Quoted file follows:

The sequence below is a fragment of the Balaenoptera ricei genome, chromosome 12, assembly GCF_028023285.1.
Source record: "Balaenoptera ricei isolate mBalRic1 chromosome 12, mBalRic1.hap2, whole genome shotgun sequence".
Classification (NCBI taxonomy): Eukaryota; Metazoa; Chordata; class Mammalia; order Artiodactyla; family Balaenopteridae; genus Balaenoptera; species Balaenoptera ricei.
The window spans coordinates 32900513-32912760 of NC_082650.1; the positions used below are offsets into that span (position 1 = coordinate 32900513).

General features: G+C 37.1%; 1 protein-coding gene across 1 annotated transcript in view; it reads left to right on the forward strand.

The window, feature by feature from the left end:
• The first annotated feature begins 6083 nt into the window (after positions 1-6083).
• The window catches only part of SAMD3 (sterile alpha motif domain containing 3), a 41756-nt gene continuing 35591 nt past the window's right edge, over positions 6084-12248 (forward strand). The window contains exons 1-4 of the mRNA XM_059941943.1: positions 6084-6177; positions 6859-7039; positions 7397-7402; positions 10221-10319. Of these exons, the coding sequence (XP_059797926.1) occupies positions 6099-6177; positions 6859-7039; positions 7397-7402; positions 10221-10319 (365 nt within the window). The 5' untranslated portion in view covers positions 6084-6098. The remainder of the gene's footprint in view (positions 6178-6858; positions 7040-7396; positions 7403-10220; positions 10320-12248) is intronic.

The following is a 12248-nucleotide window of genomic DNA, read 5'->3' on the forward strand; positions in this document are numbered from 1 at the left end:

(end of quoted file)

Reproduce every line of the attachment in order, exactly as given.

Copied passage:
The sequence below is a fragment of the Balaenoptera ricei genome, chromosome 12, assembly GCF_028023285.1.
Source record: "Balaenoptera ricei isolate mBalRic1 chromosome 12, mBalRic1.hap2, whole genome shotgun sequence".
Classification (NCBI taxonomy): Eukaryota; Metazoa; Chordata; class Mammalia; order Artiodactyla; family Balaenopteridae; genus Balaenoptera; species Balaenoptera ricei.
The window spans coordinates 32900513-32912760 of NC_082650.1; the positions used below are offsets into that span (position 1 = coordinate 32900513).

General features: G+C 37.1%; 1 protein-coding gene across 1 annotated transcript in view; it reads left to right on the forward strand.

The window, feature by feature from the left end:
• The first annotated feature begins 6083 nt into the window (after positions 1-6083).
• The window catches only part of SAMD3 (sterile alpha motif domain containing 3), a 41756-nt gene continuing 35591 nt past the window's right edge, over positions 6084-12248 (forward strand). The window contains exons 1-4 of the mRNA XM_059941943.1: positions 6084-6177; positions 6859-7039; positions 7397-7402; positions 10221-10319. Of these exons, the coding sequence (XP_059797926.1) occupies positions 6099-6177; positions 6859-7039; positions 7397-7402; positions 10221-10319 (365 nt within the window). The 5' untranslated portion in view covers positions 6084-6098. The remainder of the gene's footprint in view (positions 6178-6858; positions 7040-7396; positions 7403-10220; positions 10320-12248) is intronic.

The following is a 12248-nucleotide window of genomic DNA, read 5'->3' on the forward strand; positions in this document are numbered from 1 at the left end: